The Impact of EMU on Social Policies. Interdisciplinary Perspectives
Professor Sciarra and Prof Stråth
Wednesdays 11.00-13.00 Sala Triaria, villa Schifanoia
The seminar, centred on current debate on the impact of the single currency in several fields of social policies, is aimed at bringing together experts from various fields. Professors Sciarra and Stråth will provide the theoretical framework in introductory seminars and will attempt to highlight the historical background to the adoption of the single currency, as well as the legal innovations linked to it. Attention will be paid to the Employment Title in the Amsterdam Treaty and to the new proposals approved at the Lisbon Council in March 2000. The proposal to co-ordinate macroeconomic strategies with structural and employment policies, put forward as an innovation and a challenge, is now in the process of being implemented and will certainly prove to be an open field for experimentation.
One perspective to be investigated is that of collective bargaining and particularly of wage negotiation. The seminar will offer the opportunity to reflect upon both economic and industrial relations implications and to compare them with the indications given by the ECB.
Another way to examine the impact of the single currency is that of national reactions to what is feared to be a further weakening of social policies. Some Nordic countries, in particular Sweden and Finland, will be presented as examples of legal systems with strong traditions in the social field having inventive solutions to propose.
The political science approach will be emphasised in the seminar, revisiting multi-level policy-making theories and including monetary policies among the variables shaping current trends in social policies.
Programme of guest lecturers
11 October: Prof. Tito Boeri, Prof. Associato di Economia del lavoro, Bocconi, Milano: "Would You Like to Shrink the Welfare State? The Opinions of European Citizens" Tito Boeri, Axel Börsch-Supan, and Guido Tabellini, paper prepared for the Economic Policy Panel, October 2000.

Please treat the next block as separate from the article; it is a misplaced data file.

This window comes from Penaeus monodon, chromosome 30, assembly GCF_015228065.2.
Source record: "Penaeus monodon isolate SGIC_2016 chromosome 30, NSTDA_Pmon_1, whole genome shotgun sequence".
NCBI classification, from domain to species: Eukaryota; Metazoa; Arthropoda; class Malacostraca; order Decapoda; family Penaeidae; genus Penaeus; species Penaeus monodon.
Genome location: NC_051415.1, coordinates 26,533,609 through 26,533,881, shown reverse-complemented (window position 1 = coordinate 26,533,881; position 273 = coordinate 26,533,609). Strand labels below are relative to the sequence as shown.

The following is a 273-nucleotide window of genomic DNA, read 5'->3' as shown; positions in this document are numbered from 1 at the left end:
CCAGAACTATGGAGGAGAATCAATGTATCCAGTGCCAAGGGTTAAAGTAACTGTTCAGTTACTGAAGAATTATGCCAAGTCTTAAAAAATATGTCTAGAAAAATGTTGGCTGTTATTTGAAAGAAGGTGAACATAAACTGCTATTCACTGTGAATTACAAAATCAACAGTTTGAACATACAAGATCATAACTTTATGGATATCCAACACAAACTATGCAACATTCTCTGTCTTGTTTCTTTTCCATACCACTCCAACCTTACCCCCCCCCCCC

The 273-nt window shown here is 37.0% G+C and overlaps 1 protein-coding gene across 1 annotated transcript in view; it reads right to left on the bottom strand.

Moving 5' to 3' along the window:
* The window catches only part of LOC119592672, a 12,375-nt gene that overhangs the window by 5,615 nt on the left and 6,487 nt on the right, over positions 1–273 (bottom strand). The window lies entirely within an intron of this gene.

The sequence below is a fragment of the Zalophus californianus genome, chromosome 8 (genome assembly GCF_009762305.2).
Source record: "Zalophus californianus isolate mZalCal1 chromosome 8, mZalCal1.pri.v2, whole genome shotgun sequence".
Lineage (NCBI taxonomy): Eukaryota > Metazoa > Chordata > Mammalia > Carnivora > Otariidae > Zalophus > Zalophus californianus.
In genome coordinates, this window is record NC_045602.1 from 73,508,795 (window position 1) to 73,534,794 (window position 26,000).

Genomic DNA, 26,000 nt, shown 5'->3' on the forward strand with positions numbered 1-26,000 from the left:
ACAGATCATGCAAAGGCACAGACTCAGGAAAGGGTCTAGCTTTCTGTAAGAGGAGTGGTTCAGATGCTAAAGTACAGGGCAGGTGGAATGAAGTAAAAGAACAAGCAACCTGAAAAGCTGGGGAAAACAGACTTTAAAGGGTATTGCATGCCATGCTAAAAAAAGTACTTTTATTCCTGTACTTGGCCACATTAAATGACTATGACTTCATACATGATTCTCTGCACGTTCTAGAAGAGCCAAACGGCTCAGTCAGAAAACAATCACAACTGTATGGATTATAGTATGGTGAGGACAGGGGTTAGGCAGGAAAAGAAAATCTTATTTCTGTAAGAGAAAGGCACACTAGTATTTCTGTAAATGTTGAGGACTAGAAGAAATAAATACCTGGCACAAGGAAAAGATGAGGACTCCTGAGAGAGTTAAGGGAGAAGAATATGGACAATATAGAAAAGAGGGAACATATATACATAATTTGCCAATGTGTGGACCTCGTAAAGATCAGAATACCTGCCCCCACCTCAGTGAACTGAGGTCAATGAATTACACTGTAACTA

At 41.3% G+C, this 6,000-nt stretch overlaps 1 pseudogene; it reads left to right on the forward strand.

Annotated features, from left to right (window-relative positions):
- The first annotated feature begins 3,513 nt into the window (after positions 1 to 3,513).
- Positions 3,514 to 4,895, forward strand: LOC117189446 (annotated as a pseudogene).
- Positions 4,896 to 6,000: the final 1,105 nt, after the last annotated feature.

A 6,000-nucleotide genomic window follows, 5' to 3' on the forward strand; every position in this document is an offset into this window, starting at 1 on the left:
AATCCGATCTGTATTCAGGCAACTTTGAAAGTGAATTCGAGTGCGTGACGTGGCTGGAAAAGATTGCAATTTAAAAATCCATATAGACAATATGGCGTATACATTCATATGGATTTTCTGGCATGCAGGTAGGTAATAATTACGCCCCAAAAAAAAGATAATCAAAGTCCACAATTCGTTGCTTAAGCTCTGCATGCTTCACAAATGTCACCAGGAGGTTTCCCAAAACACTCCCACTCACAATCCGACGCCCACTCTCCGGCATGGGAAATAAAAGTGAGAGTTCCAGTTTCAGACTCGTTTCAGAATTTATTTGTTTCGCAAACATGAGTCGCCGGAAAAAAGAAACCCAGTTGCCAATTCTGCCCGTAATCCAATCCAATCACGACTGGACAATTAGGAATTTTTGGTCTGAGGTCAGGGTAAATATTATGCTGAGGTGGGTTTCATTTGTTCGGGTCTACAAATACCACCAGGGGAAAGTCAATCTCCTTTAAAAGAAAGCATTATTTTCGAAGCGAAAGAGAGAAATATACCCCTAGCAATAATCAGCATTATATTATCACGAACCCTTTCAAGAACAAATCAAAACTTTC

18 October: Prof. Andrea Ichino, Prof. Di Economia all'Istituto Europeo di Firenze: "Are judges biased by labor market conditions? The selections of firing litigations for trial in an Italian firm" Andrea Ichino, Michele Polo and Enrico Rettore
8 November: Anna Ekstrom, Secretary of State, Ministry of Industry, Stockholm: "Employment on the EU Agenda: towards the Stockholm Summit"
15 November: Prof. Jaakko Kiander, Research Director Government Institute for Economic Research, Helsinki, Finland: "Social security, Payroll Tax adjustment and real exchange rate: the Finnish model"
22 November: Prof. Phillipe Pochet: Political Scientist, Free University of Brussels (ULB), Director of the "Observatoire social européen", Associate Scholar at the Institute For European Studies (Free University of Brussels) where he co-ordinates (with G. Goetschy) the Research Unit on Social Europe. - title forthcoming
Writing History, A Collaborative Venture
seminar Autumn/Spring 2000-2001
Mondays 11.00-13.00 in Sala Triaria, Villa Schifanoia
This seminar is based upon the premise that contemporary research in history should not be perused in solitude. The development of problem formulation, source selection, analysis, methodological approach and argumentation is often far more productive as a collective enterprise. Group reflection is an efficient means of achieving a critical distance which is decidedly different from that arrived at in individual work or even the hierarchic dialogue of a supervisor-researcher context.
Recent developments in historiography have drawn increased attention to the value of joint enterprises in theoretical and methodological reflection. The many challenges to "conventional" historiography have been central to this development. Examples of such challenges appear in the formulation of macro stories, problems related to historical narration, the temporality and contextuality of any historical writing, the expanding role of philosophical and value-oriented issues in historiography and the growing awareness of the importance of argumentation.
We maintain that no history should be composed and published without an awareness of these challenges and a willingness to confront them. This is not to propose that they can or should be approached from any specific theoretical or methodological point of departure. On the contrary they should be problematised and reflected upon from plural points of view which make the author aware of the strengths and weaknesses inherent in each individual approach. One additional long-term goal is also to promote an awareness of philosophic historiography.